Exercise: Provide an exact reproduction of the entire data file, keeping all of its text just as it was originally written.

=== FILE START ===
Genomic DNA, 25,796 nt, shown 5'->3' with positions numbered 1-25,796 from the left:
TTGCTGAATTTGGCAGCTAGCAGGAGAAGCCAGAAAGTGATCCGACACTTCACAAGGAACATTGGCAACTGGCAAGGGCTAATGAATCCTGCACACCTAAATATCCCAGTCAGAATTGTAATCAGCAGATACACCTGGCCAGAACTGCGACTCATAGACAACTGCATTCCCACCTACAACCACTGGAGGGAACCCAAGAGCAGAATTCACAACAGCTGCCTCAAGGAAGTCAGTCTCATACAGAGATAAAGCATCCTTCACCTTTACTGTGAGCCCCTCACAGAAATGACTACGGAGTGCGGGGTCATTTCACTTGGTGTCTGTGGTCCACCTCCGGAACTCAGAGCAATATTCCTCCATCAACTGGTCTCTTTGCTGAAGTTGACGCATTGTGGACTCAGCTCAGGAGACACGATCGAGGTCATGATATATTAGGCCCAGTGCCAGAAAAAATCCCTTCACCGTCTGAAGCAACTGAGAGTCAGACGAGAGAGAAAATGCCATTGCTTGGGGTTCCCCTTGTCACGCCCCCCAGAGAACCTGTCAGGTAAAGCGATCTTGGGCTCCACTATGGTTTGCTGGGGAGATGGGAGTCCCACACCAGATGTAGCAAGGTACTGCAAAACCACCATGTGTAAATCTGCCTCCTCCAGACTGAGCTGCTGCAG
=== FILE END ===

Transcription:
Genomic DNA, 25,796 nt, shown 5'->3' with positions numbered 1-25,796 from the left:
TTGCTGAATTTGGCAGCTAGCAGGAGAAGCCAGAAAGTGATCCGACACTTCACAAGGAACATTGGCAACTGGCAAGGGCTAATGAATCCTGCACACCTAAATATCCCAGTCAGAATTGTAATCAGCAGATACACCTGGCCAGAACTGCGACTCATAGACAACTGCATTCCCACCTACAACCACTGGAGGGAACCCAAGAGCAGAATTCACAACAGCTGCCTCAAGGAAGTCAGTCTCATACAGAGATAAAGCATCCTTCACCTTTACTGTGAGCCCCTCACAGAAATGACTACGGAGTGCGGGGTCATTTCACTTGGTGTCTGTGGTCCACCTCCGGAACTCAGAGCAATATTCCTCCATCAACTGGTCTCTTTGCTGAAGTTGACGCATTGTGGACTCAGCTCAGGAGACACGATCGAGGTCATGATATATTAGGCCCAGTGCCAGAAAAAATCCCTTCACCGTCTGAAGCAACTGAGAGTCAGACGAGAGAGAAAATGCCATTGCTTGGGGTTCCCCTTGTCACGCCCCCCAGAGAACCTGTCAGGTAAAGCGATCTTGGGCTCCACTATGGTTTGCTGGGGAGATGGGAGTCCCACACCAGATGTAGCAAGGTACTGCAAAACCACCATGTGTAAATCTGCCTCCTCCAGACTGAGCTGCTGCAG